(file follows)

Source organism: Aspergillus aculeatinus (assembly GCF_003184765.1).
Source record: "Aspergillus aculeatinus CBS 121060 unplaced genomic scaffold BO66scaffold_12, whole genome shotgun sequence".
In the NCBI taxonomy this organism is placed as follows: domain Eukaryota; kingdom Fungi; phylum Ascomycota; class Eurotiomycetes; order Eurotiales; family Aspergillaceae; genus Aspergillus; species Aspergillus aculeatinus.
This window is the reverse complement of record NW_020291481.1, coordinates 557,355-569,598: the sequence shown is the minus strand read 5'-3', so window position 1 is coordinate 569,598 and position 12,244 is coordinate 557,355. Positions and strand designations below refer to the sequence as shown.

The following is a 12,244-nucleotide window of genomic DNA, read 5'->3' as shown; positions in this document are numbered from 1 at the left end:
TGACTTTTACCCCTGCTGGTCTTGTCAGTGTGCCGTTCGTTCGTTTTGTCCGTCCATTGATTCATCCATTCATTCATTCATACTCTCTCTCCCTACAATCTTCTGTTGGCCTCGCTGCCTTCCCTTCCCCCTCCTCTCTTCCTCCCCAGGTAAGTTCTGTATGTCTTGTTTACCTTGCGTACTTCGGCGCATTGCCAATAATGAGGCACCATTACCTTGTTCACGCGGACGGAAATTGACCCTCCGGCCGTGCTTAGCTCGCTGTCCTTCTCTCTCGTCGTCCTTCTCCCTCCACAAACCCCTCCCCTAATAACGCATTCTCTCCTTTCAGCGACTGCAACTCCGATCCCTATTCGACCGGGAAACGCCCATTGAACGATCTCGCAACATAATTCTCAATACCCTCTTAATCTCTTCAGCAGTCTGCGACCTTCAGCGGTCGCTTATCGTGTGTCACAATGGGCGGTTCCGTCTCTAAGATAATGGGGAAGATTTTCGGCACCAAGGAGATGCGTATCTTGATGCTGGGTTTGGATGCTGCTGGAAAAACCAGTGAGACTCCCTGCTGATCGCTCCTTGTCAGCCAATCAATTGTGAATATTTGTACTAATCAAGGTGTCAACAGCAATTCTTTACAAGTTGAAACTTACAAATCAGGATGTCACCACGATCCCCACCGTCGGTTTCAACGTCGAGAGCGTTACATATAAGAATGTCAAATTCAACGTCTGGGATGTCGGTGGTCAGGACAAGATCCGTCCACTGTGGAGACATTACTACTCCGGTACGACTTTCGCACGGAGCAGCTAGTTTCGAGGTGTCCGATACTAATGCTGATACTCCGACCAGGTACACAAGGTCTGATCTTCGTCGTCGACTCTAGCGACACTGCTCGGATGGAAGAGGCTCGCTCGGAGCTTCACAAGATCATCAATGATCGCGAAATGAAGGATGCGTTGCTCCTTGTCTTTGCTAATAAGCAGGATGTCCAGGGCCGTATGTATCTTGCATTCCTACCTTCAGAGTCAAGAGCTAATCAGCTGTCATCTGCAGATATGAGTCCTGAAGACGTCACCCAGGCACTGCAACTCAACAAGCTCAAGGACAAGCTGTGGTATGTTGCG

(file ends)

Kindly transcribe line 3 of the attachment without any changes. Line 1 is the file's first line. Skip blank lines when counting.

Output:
In the NCBI taxonomy this organism is placed as follows: domain Eukaryota; kingdom Fungi; phylum Ascomycota; class Eurotiomycetes; order Eurotiales; family Aspergillaceae; genus Aspergillus; species Aspergillus aculeatinus.